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Discussion Starter · #1 ·
Here's my situation...am considering getting a V puppy (Onpoint)...live on my own in Toronto...house with small fenced garden but access to lots of parks etc. (have already looked up the address of all the off leash parks etc. I'll be 60 next year...waited to consider getting a V until I retired...didn't want to leave a dog all day alone. I am well aware of the exercise needs of V's and have no doubt I can handle it right now but will I be able to in 10 years??...hope so but...

I also have a 3 year old neutered male cat who has been "king of the castle" since I got him at 8 weeeks...how will he react to a V puppy? Don't want him to feel totally displaced...

Am driving down to visit the breeder next week to check them and their dogs out...I've gotta make up my mind pronto whether I should take this on or not...

Thanks fellow V owners/lovers....
 

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tovizchick

Age isn't an issue in itself. Paul Bragg did the Death Valley Run in his 80's, and many people do the Ironman in their 60's, and 70's. Being able to do it in ten years isn't a guarantee at any age.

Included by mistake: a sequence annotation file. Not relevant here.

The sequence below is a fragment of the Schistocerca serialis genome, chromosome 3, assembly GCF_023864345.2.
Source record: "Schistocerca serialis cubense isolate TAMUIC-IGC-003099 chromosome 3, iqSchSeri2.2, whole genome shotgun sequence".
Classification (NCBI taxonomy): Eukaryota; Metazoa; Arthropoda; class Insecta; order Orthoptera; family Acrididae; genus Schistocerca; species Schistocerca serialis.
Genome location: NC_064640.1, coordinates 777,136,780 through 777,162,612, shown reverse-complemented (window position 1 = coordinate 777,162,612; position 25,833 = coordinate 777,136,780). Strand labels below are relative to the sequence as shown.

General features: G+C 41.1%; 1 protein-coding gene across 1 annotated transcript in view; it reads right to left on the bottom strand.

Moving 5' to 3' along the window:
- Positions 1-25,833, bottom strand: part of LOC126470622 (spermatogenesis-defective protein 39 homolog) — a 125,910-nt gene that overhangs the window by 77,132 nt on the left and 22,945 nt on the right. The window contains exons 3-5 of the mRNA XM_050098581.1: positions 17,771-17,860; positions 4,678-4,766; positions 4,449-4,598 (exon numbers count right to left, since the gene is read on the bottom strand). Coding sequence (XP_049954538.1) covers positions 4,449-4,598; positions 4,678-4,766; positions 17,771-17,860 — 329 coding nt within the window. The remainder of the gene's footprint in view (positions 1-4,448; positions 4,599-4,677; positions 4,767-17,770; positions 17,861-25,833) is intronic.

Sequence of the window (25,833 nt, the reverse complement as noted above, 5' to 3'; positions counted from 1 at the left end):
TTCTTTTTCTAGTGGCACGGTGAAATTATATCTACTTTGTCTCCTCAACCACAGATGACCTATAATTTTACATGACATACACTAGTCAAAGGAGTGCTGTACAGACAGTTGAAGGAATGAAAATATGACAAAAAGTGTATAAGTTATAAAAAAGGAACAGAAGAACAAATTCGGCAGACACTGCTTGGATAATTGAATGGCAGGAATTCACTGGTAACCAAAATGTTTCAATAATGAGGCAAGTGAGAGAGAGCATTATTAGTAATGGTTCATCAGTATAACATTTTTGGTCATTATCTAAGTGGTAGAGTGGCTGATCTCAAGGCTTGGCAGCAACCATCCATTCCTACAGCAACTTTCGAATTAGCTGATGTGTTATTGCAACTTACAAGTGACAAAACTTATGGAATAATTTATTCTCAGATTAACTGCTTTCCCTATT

The cat will take care of himself. There will come a time when the puppy wants to "play" with him, and you may have to referee.

Be very honest with the breeder. They may have some candidates that are a little more "laid back" than other prospects that would suit your lifestyle.
 

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Discussion Starter · #3 ·
Thanks Gunnr...

I plan to have a frank talk with the breeder...would love to be able to get a somewhat "laid back" pup...

I am hopeful the pup and cat could work it out...
 

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Hi tovizchick,
Where abouts in Toronto are you. We are in the Elginton/Avenue rd area. Our male came from Onpoint. I am sure Kim and John will steer you in the right direction.
Remember there are a few of us in the Toronto and are always willing to lend a hand.
Good luck.
 

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I agree with everyone else - don't worry about age at all! As long as you are prepared, I think getting a dog is one of the most fun and rewarding things you can do (plus, they are very good motivators to get out and do some walking/running/biking)! And, you've clearly been thinking about it, since you said you wanted to wait until you are retired.

As well, I think your cat will establish it's place in your household quite quickly, especially if you get a puppy.

Good luck, and enjoy your visit with the breeder. It's always fun to see so many vizslas together :).
 

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Discussion Starter · #6 ·
Thanks for the re-assurance...I'm in Leaside (Millwood Rd)...I've already got lots of great info from you folks on this forum and some of it has me kind of intimidated but mostly it's just great to get insights from all of you...I really appreciate your comments....I really hope if I do get a V, I can meet some of you other TO folks...